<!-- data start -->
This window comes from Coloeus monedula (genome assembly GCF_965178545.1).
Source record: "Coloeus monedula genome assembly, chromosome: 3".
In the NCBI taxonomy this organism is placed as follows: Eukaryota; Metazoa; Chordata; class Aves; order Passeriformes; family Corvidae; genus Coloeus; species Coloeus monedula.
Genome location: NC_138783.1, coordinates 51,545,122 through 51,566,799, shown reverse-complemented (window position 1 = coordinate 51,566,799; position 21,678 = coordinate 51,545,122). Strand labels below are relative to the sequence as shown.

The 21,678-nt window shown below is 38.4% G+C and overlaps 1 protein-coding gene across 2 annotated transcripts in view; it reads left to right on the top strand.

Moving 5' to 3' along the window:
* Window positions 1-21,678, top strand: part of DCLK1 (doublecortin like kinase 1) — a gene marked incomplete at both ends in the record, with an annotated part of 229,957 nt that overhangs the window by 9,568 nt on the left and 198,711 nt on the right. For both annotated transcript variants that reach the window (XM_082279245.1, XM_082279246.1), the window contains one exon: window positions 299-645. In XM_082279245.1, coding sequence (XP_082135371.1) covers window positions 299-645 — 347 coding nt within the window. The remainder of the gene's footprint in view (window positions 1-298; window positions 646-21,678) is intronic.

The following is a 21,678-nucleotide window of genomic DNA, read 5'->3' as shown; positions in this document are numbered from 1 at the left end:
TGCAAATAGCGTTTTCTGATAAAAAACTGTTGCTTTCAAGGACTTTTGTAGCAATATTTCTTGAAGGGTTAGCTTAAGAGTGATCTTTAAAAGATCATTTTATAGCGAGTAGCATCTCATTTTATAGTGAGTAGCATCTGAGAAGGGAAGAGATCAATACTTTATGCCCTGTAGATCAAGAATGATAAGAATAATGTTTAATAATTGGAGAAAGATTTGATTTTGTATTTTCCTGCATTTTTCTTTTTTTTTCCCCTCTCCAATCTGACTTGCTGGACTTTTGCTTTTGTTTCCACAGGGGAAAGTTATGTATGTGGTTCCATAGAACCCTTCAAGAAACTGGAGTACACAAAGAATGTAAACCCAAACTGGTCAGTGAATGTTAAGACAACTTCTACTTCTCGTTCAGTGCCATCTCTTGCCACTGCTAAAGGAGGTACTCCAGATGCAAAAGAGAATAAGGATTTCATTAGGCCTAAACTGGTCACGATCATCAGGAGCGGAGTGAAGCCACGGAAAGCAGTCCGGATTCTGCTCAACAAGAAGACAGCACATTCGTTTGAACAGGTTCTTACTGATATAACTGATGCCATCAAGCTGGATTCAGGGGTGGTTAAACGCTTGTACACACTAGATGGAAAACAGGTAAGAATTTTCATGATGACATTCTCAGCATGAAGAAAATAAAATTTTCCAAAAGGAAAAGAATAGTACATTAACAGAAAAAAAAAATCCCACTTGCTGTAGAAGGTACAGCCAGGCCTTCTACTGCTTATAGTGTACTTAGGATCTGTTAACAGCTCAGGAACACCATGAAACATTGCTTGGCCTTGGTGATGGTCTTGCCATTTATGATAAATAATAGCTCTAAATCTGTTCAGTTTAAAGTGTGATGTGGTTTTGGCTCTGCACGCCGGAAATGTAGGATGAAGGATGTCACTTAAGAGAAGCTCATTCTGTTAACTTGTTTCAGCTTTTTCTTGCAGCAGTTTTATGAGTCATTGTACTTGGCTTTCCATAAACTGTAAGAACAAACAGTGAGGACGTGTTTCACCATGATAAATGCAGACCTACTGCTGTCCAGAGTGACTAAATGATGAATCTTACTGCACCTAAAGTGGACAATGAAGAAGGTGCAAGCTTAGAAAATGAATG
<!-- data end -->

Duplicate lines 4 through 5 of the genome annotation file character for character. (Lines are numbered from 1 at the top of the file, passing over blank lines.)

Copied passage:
Genome location: NC_138783.1, coordinates 51,545,122 through 51,566,799, shown reverse-complemented (window position 1 = coordinate 51,566,799; position 21,678 = coordinate 51,545,122). Strand labels below are relative to the sequence as shown.

The 21,678-nt window shown below is 38.4% G+C and overlaps 1 protein-coding gene across 2 annotated transcripts in view; it reads left to right on the top strand.